The kidneys are two bean-shaped organs in the renal system. They are involved in the production of urine. It is important to look after the kidneys and many naturopathic traditions and aspects of nutritional therapy work to improve and maintain kidney health as a major part of our bodies’ detoxification.
The kidneys’ job is to remove waste, control electrolytes and balance fluid levels in the blood. Blood enters the kidneys through the renal arteries and leaves again through the renal veins. The kidneys are located on either side of your spine just below the ribs. The right kidney is generally smaller than the left kidney to make room for your liver, which sits beside it. The kidneys are surrounded by tough, fibrous renal tissue, and several layers of fat for protection.
Examples of kidney conditions include:
Chronic kidney disease is a term used for any condition resulting in kidney damage and reduced kidney function over time. It may progress through five stages over time, and can eventually lead to stage five, known as end-stage renal disease, which is characterised by total kidney failure and requires dialysis treatment or a kidney transplant.
Kidney conditions can cause a range of symptoms. Some common ones include:
People most at risk for kidney disease include:
Avoid extra salt: In cooking, try to use aromatic herbs and spices to food to increase flavour, without adding too much salt. Salt contains sodium A high salt diet will alter this sodium balance, causing the kidneys to have reduced function and remove less water resulting in higher blood pressure.
Hydration: Drinking plenty of water helps the kidneys perform their functions in removing toxins and sodium Aim to drink around 1.5 to 2 litres of water per day, depending on your size, climate and physical activity level.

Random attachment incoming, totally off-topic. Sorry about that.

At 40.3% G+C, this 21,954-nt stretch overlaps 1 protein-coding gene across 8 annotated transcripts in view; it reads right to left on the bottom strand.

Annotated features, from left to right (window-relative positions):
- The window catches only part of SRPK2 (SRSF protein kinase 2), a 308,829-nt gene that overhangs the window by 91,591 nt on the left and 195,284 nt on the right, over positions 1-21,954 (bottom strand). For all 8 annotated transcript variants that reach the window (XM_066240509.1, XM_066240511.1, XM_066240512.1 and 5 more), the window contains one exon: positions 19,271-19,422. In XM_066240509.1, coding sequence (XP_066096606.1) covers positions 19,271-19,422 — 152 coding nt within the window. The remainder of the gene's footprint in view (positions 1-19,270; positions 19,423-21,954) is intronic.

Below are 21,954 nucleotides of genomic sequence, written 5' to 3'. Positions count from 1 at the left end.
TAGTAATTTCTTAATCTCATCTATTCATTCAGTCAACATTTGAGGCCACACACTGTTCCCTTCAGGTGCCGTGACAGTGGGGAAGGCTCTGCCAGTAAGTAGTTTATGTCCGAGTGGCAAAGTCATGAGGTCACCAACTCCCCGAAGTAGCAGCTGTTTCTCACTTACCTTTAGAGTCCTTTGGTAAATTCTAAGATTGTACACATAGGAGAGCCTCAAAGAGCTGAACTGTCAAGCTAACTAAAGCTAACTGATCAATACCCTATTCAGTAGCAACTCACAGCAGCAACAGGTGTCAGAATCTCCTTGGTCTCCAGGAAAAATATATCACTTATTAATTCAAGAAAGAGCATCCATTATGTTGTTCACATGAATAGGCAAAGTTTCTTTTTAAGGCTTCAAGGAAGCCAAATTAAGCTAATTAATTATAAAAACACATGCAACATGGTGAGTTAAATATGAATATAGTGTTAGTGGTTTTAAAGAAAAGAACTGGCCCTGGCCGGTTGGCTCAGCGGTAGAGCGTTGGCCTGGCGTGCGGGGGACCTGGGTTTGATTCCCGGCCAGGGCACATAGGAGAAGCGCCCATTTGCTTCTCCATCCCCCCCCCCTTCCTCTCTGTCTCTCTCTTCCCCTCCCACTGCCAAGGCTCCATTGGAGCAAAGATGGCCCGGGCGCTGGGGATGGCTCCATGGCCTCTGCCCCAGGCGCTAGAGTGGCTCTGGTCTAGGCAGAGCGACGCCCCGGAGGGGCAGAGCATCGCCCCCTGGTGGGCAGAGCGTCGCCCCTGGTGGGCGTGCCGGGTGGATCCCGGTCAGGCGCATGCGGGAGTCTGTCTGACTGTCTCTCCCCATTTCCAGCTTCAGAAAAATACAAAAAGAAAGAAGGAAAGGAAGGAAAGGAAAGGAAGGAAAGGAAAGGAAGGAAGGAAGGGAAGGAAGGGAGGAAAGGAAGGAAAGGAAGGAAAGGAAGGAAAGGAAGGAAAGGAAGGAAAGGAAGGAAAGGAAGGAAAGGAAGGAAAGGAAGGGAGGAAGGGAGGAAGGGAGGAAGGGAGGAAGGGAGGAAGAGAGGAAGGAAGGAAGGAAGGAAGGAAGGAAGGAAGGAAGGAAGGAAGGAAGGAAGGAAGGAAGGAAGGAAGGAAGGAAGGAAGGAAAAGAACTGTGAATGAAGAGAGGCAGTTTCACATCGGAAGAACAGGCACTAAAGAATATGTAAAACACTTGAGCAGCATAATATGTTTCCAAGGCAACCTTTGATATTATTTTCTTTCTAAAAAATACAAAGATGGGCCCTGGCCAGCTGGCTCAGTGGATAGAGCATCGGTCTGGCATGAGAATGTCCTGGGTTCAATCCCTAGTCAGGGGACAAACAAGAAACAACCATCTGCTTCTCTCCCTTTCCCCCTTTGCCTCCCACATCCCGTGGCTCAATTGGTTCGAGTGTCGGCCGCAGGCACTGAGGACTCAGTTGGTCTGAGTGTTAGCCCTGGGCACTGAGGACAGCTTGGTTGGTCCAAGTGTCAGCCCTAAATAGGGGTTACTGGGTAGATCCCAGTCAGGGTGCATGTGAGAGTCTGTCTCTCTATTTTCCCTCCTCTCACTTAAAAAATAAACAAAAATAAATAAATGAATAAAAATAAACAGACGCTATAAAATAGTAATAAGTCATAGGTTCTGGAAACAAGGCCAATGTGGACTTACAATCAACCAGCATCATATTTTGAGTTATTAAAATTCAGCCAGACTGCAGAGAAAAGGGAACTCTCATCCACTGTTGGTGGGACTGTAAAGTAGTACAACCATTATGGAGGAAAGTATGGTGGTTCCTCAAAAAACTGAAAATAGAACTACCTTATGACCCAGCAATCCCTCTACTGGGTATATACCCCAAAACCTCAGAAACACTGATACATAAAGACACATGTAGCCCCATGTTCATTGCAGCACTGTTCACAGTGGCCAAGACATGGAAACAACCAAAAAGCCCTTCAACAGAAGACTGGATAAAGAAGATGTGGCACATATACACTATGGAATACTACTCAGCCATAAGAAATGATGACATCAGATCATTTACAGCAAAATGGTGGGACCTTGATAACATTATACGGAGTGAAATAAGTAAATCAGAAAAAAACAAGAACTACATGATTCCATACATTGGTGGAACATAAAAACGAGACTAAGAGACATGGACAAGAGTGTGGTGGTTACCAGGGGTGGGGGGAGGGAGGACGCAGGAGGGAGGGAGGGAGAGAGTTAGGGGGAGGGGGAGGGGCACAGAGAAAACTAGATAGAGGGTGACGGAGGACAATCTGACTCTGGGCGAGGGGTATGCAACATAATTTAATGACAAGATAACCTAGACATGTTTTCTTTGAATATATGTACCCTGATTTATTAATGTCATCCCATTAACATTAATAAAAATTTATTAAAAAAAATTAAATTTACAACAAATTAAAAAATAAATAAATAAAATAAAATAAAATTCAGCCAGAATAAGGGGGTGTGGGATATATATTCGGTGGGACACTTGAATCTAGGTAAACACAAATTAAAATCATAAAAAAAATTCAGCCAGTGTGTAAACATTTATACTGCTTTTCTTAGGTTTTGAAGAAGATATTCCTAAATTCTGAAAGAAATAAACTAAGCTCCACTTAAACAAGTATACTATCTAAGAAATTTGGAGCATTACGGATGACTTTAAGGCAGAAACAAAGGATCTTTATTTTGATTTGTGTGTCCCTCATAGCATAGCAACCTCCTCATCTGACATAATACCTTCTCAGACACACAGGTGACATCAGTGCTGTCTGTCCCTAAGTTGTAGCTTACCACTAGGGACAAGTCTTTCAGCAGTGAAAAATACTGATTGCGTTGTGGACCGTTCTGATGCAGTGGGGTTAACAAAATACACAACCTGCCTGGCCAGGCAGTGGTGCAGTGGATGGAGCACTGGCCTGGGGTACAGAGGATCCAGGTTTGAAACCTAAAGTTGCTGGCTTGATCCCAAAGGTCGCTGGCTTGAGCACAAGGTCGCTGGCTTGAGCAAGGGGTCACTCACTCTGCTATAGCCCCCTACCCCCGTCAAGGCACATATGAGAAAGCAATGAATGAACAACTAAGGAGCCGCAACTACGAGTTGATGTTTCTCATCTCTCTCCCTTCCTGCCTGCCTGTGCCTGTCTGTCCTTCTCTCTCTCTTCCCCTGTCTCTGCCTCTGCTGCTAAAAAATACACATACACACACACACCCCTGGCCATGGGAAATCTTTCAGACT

Know the risk factors: Ensure you regularly have your kidney function tested if you:
Exercises: High blood pressure is a risk factor for chronic kidney disease. Regular exercise, even for just 20 minutes a day, can help reduce blood pressure.
Nettle is mildly diuretic and promotes kidney function. It’s also an easy herb to take as a tea on its own or with other herbs. Try red clover in addition to nettle for a gently cleansing effect.
Dandelion leaves also promote good kidney function. Dandelion assists the kidneys in clearing out waste, salt and excess water by increasing urine production. This inhibits microbial growth in the urinary system and replaces some of the potassium lost in the process too.
Diuretics can help to stimulate the kidneys, allowing urine to be passed more frequently and in greater quantity - this helps to cleanse the kidneys and can water retention build-up. It is important to note that if you are dehydrated you should postpone consuming Burdock Root until you are fully hydrated.
The diuretic action of Cleavers helps to flush out waste, toxins and excess fluid from the kidneys. When blood flow to the kidneys declines due to illness, they respond by retaining water, which is why diuretic herbs can be useful. Diuretic herbs help the kidneys release excess sodium into the urine and can prevent the build-up of other minerals that can cause kidney stones if left unchecked.
Taking a probiotic offers support to your digestive system and can also ease the stress on the kidneys. Probiotics can improve the function of the intestinal barrier, reducing the level of toxins that escape into the blood (in a condition commonly referred to as leaky gut).
NAC is an amino acid that works as an antioxidant in the body. Dialysis patients taking NAC have shown improvement in oxidation levels and reduction of anaemia.
The effects of Milk Thistle on the kidneys has been said to closely mirror the effects of the herb on the liver. Silymarin concentrates in kidney cells where it helps to repair and regenerate protein enzymes and DNA[i] [ii].
Resveratrol is a polyphenol found in grapes, and peanuts, it has potent antioxidant properties. Therefore, this natural supplement offers support for the kidneys if you are at risk for chronic kidney disease or taking many medications.
Zhu Ling (medicinal mushrooms):
Zhu Ling promotes fluid balance within the body, keeping sodium and potassium levels under control which in turn can reduce hypertension and prevent kidney disease. As a powerful diuretic, Zhu Ling removes excess water from parts of the body, thus alleviating pressure on the kidneys. It has also attracted scientific interest for its apparent effectiveness for kidney stones and nephritis (inflammation of the kidneys).